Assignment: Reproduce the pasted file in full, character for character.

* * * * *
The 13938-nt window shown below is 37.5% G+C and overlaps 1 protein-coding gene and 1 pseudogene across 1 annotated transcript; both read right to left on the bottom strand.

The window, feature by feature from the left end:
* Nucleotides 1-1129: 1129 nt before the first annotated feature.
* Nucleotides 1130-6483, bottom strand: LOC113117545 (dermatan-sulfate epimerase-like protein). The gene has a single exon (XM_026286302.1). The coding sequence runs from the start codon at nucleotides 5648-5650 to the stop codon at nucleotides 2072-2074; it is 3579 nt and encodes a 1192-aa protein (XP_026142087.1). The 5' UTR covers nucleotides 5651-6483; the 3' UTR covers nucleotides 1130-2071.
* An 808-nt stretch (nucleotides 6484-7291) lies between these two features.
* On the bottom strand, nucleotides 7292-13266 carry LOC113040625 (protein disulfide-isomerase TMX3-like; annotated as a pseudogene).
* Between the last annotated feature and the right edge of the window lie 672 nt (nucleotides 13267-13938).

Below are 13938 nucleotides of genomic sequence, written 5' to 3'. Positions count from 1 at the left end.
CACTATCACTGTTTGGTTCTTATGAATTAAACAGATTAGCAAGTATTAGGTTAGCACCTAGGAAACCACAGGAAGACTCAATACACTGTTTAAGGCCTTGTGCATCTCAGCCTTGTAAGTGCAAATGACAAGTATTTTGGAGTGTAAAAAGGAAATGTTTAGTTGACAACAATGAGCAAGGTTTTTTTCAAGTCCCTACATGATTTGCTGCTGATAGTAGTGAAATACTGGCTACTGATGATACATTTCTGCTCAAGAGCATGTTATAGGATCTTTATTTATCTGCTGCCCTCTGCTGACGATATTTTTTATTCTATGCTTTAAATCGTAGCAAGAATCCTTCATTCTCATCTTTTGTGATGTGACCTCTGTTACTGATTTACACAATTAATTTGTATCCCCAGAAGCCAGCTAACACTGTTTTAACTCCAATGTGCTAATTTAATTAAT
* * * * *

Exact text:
The 13938-nt window shown below is 37.5% G+C and overlaps 1 protein-coding gene and 1 pseudogene across 1 annotated transcript; both read right to left on the bottom strand.

The window, feature by feature from the left end:
* Nucleotides 1-1129: 1129 nt before the first annotated feature.
* Nucleotides 1130-6483, bottom strand: LOC113117545 (dermatan-sulfate epimerase-like protein). The gene has a single exon (XM_026286302.1). The coding sequence runs from the start codon at nucleotides 5648-5650 to the stop codon at nucleotides 2072-2074; it is 3579 nt and encodes a 1192-aa protein (XP_026142087.1). The 5' UTR covers nucleotides 5651-6483; the 3' UTR covers nucleotides 1130-2071.
* An 808-nt stretch (nucleotides 6484-7291) lies between these two features.
* On the bottom strand, nucleotides 7292-13266 carry LOC113040625 (protein disulfide-isomerase TMX3-like; annotated as a pseudogene).
* Between the last annotated feature and the right edge of the window lie 672 nt (nucleotides 13267-13938).

Below are 13938 nucleotides of genomic sequence, written 5' to 3'. Positions count from 1 at the left end.
CACTATCACTGTTTGGTTCTTATGAATTAAACAGATTAGCAAGTATTAGGTTAGCACCTAGGAAACCACAGGAAGACTCAATACACTGTTTAAGGCCTTGTGCATCTCAGCCTTGTAAGTGCAAATGACAAGTATTTTGGAGTGTAAAAAGGAAATGTTTAGTTGACAACAATGAGCAAGGTTTTTTTCAAGTCCCTACATGATTTGCTGCTGATAGTAGTGAAATACTGGCTACTGATGATACATTTCTGCTCAAGAGCATGTTATAGGATCTTTATTTATCTGCTGCCCTCTGCTGACGATATTTTTTATTCTATGCTTTAAATCGTAGCAAGAATCCTTCATTCTCATCTTTTGTGATGTGACCTCTGTTACTGATTTACACAATTAATTTGTATCCCCAGAAGCCAGCTAACACTGTTTTAACTCCAATGTGCTAATTTAATTAAT